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Grand Roundup: Top posts for the week of May 9

The five most-read posts on Scope this week were:

Program examines hepatitis C, the "silent epidemic": A segment on KQED's QUEST program discusses the latest research on hepatitis C and features Jeffrey Glenn, MD, PhD, director of Stanford's Center for Hepatitis and Liver Tissue Engineering. Glenn and colleagues recently discovered a novel class of compounds that, in experiments in vitro, inhibit replication of the virus.

Stanford study shows lack of criteria for diagnosing food allergies: A new study shows that confusion over how to identify and treat food allergies is creating the potential for misdiagnosis of such allergies.

Thanks, mom: A biologist's Mother's Day song: Video of Stanford biology student Adam Cole performing an original song thanking his mother for her genetic contributions.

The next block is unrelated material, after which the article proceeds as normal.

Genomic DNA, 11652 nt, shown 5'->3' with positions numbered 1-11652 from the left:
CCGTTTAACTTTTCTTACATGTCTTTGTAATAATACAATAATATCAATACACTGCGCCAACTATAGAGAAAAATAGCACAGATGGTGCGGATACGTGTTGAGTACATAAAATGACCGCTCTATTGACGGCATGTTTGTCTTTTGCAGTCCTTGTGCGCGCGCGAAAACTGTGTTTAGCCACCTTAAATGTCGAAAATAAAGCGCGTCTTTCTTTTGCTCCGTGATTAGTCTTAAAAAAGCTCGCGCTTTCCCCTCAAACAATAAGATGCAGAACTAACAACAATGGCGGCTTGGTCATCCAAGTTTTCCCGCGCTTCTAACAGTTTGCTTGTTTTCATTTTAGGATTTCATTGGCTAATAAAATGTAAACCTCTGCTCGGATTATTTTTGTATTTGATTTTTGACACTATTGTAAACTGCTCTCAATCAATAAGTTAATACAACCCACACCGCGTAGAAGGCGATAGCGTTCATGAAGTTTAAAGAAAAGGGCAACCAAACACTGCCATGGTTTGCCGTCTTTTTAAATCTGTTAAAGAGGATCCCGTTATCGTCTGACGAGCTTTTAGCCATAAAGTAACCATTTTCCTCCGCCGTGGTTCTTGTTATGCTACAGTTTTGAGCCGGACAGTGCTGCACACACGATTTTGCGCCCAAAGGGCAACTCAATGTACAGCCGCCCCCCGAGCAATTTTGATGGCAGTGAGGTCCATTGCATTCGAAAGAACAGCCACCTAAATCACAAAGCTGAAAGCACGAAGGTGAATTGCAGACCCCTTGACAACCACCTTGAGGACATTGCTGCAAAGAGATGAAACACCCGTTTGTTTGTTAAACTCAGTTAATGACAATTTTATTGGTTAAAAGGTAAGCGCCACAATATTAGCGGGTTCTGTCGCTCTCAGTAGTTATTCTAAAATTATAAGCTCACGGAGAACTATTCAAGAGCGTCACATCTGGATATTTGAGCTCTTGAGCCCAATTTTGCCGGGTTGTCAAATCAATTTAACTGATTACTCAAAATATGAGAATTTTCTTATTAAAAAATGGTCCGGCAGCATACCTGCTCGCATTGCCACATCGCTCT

Massachusetts stores may be required to post graphic anti-smoking signs: The Massachusetts Department of Public Health plans to display anti-smoking posters in more than 9,000 stores and gas stations that sell tobacco to deter people from smoking.

AIDS war in Africa is failing: Economic woes and significant declines in donor contributions to non-profits are causing major setbacks in the war on AIDS in Africa.

The Grand Roundup is posted every Saturday.

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Biomedical research
Looking for love in all the wrong hormones

Researchers have found that oxytocin, commonly known as the "love hormone" may not be crucial for the social behaviors it's known for.